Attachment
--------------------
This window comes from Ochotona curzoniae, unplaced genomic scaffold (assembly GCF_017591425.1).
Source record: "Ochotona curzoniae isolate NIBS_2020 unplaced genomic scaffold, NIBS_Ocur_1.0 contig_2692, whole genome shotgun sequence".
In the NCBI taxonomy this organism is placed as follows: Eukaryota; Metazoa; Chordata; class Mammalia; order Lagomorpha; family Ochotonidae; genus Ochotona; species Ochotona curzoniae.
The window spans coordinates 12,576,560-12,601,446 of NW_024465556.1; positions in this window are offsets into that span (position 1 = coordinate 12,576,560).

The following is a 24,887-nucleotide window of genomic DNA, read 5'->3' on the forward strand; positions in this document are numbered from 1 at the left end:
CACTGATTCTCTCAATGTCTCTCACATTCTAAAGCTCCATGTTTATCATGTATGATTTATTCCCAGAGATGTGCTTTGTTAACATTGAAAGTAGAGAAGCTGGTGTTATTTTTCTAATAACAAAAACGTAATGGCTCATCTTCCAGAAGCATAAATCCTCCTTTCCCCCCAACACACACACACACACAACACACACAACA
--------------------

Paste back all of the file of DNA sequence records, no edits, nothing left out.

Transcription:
This window comes from Ochotona curzoniae, unplaced genomic scaffold (assembly GCF_017591425.1).
Source record: "Ochotona curzoniae isolate NIBS_2020 unplaced genomic scaffold, NIBS_Ocur_1.0 contig_2692, whole genome shotgun sequence".
In the NCBI taxonomy this organism is placed as follows: Eukaryota; Metazoa; Chordata; class Mammalia; order Lagomorpha; family Ochotonidae; genus Ochotona; species Ochotona curzoniae.
The window spans coordinates 12,576,560-12,601,446 of NW_024465556.1; positions in this window are offsets into that span (position 1 = coordinate 12,576,560).

The following is a 24,887-nucleotide window of genomic DNA, read 5'->3' on the forward strand; positions in this document are numbered from 1 at the left end:
CACTGATTCTCTCAATGTCTCTCACATTCTAAAGCTCCATGTTTATCATGTATGATTTATTCCCAGAGATGTGCTTTGTTAACATTGAAAGTAGAGAAGCTGGTGTTATTTTTCTAATAACAAAAACGTAATGGCTCATCTTCCAGAAGCATAAATCCTCCTTTCCCCCCAACACACACACACACACAACACACACAACA